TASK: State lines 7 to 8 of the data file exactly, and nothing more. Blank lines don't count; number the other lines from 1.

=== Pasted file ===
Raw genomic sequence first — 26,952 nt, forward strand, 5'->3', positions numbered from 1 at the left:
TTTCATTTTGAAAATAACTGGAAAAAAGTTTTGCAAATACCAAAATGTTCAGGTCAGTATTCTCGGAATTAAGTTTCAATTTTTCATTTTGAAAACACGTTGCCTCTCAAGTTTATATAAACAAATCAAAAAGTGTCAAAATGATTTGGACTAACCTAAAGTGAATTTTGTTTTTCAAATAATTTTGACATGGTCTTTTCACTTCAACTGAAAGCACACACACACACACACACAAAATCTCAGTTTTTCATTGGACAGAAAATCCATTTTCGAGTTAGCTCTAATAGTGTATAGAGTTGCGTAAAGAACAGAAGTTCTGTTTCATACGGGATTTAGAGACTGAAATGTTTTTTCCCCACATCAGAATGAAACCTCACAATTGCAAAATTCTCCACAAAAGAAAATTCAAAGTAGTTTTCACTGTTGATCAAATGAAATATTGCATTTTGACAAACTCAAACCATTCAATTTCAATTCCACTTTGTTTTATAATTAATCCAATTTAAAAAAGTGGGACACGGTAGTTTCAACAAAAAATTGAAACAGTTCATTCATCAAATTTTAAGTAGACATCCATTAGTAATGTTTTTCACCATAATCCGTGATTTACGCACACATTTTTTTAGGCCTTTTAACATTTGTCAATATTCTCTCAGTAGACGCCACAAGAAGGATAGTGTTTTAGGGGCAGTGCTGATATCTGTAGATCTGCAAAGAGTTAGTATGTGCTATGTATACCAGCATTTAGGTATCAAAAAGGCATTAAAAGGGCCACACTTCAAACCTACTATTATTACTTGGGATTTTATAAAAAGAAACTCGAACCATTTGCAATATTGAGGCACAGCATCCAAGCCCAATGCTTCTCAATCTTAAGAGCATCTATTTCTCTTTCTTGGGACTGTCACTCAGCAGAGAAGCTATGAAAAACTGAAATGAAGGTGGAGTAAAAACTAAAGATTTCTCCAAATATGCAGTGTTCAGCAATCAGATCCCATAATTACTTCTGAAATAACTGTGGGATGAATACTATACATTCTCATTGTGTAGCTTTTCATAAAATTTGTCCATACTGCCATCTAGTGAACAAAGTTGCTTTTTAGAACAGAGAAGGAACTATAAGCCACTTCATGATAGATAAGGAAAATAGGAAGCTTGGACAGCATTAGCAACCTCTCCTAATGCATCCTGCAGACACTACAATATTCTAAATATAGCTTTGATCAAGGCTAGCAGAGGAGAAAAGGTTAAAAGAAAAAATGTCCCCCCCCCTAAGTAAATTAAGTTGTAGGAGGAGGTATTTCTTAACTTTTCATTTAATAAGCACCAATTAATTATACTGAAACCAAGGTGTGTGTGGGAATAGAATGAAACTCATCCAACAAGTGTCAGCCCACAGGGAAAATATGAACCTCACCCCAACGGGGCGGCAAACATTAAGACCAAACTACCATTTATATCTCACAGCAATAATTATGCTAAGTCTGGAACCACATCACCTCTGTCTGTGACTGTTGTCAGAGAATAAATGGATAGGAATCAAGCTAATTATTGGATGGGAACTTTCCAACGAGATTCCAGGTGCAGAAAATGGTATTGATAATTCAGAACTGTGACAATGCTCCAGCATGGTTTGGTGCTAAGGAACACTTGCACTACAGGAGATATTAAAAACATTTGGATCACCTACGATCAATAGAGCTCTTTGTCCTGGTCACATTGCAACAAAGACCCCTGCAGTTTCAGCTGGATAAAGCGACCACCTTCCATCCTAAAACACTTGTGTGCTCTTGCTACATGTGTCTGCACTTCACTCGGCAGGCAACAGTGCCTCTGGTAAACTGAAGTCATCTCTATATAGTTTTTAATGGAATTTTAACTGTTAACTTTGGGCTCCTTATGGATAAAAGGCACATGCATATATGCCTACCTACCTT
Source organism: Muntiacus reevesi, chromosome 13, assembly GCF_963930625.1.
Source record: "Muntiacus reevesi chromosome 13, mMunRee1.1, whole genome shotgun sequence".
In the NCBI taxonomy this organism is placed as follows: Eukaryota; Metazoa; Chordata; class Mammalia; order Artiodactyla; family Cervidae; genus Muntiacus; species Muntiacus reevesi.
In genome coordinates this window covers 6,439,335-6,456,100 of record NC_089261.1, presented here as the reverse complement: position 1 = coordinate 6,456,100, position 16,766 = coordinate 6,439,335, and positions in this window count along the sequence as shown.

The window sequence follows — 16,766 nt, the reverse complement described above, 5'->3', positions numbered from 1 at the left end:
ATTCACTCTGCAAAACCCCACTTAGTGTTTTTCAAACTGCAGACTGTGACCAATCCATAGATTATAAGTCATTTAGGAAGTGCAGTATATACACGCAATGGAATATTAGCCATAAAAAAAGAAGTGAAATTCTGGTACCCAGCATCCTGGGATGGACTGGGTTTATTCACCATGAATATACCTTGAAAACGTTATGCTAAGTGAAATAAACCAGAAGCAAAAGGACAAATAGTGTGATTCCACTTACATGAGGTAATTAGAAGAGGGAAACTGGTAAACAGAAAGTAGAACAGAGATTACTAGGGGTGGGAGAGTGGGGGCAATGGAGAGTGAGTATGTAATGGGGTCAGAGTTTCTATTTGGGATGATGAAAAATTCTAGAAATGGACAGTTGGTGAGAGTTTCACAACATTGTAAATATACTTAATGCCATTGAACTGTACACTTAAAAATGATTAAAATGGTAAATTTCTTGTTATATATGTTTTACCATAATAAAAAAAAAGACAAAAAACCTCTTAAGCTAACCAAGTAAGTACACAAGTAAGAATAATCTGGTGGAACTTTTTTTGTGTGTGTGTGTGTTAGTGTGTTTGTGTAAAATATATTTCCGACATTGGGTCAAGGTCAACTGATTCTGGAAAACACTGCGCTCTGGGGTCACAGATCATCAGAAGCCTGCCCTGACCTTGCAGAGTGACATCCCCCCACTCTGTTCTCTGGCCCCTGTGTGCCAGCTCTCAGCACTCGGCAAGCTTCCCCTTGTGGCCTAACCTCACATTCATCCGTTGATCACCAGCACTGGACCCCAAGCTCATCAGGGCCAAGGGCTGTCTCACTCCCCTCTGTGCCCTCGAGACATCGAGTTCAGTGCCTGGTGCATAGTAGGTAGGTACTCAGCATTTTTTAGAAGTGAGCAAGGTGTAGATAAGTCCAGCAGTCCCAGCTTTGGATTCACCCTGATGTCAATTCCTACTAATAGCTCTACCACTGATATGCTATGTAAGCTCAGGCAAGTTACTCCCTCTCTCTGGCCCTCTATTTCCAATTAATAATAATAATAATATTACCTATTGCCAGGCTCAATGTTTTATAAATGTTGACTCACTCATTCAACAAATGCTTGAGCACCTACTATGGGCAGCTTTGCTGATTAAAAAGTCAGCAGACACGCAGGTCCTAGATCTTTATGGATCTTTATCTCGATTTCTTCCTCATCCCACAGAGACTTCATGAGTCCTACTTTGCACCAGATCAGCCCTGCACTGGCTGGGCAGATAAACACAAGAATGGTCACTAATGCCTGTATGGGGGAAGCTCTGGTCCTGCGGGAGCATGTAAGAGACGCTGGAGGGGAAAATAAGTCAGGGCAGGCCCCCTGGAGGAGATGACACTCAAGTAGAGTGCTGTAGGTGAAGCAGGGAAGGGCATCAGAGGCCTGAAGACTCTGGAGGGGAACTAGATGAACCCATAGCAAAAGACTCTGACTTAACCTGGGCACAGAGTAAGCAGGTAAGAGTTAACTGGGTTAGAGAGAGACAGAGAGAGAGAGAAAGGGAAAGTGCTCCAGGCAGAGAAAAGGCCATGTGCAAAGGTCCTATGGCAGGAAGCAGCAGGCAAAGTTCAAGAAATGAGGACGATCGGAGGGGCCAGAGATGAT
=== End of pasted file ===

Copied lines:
The window sequence follows — 16,766 nt, the reverse complement described above, 5'->3', positions numbered from 1 at the left end:
ATTCACTCTGCAAAACCCCACTTAGTGTTTTTCAAACTGCAGACTGTGACCAATCCATAGATTATAAGTCATTTAGGAAGTGCAGTATATACACGCAATGGAATATTAGCCATAAAAAAAGAAGTGAAATTCTGGTACCCAGCATCCTGGGATGGACTGGGTTTATTCACCATGAATATACCTTGAAAACGTTATGCTAAGTGAAATAAACCAGAAGCAAAAGGACAAATAGTGTGATTCCACTTACATGAGGTAATTAGAAGAGGGAAACTGGTAAACAGAAAGTAGAACAGAGATTACTAGGGGTGGGAGAGTGGGGGCAATGGAGAGTGAGTATGTAATGGGGTCAGAGTTTCTATTTGGGATGATGAAAAATTCTAGAAATGGACAGTTGGTGAGAGTTTCACAACATTGTAAATATACTTAATGCCATTGAACTGTACACTTAAAAATGATTAAAATGGTAAATTTCTTGTTATATATGTTTTACCATAATAAAAAAAAAGACAAAAAACCTCTTAAGCTAACCAAGTAAGTACACAAGTAAGAATAATCTGGTGGAACTTTTTTTGTGTGTGTGTGTGTTAGTGTGTTTGTGTAAAATATATTTCCGACATTGGGTCAAGGTCAACTGATTCTGGAAAACACTGCGCTCTGGGGTCACAGATCATCAGAAGCCTGCCCTGACCTTGCAGAGTGACATCCCCCCACTCTGTTCTCTGGCCCCTGTGTGCCAGCTCTCAGCACTCGGCAAGCTTCCCCTTGTGGCCTAACCTCACATTCATCCGTTGATCACCAGCACTGGACCCCAAGCTCATCAGGGCCAAGGGCTGTCTCACTCCCCTCTGTGCCCTCGAGACATCGAGTTCAGTGCCTGGTGCATAGTAGGTAGGTACTCAGCATTTTTTAGAAGTGAGCAAGGTGTAGATAAGTCCAGCAGTCCCAGCTTTGGATTCACCCTGATGTCAATTCCTACTAATAGCTCTACCACTGATATGCTATGTAAGCTCAGGCAAGTTACTCCCTCTCTCTGGCCCTCTATTTCCAATTAATAATAATAATAATATTACCTATTGCCAGGCTCAATGTTTTATAAATGTTGACTCACTCATTCAACAAATGCTTGAGCACCTACTATGGGCAGCTTTGCTGATTAAAAAGTCAGCAGACACGCAGGTCCTAGATCTTTATGGATCTTTATCTCGATTTCTTCCTCATCCCACAGAGACTTCATGAGTCCTACTTTGCACCAGATCAGCCCTGCACTGGCTGGGCAGATAAACACAAGAATGGTCACTAATGCCTGTATGGGGGAAGCTCTGGTCCTGCGGGAGCATGTAAGAGACGCTGGAGGGGAAAATAAGTCAGGGCAGGCCCCCTGGAGGAGATGACACTCAAGTAGAGTGCTGTAGGTGAAGCAGGGAAGGGCATCAGAGGCCTGAAGACTCTGGAGGGGAACTAGATGAACCCATAGCAAAAGACTCTGACTTAACCTGGGCACAGAGTAAGCAGGTAAGAGTTAACTGGGTTAGAGAGAGACAGAGAGAGAGAGAAAGGGAAAGTGCTCCAGGCAGAGAAAAGGCCATGTGCAAAGGTCCTATGGCAGGAAGCAGCAGGCAAAGTTCAAGAAATGAGGACGATCGGAGGGGCCAGAGATGAT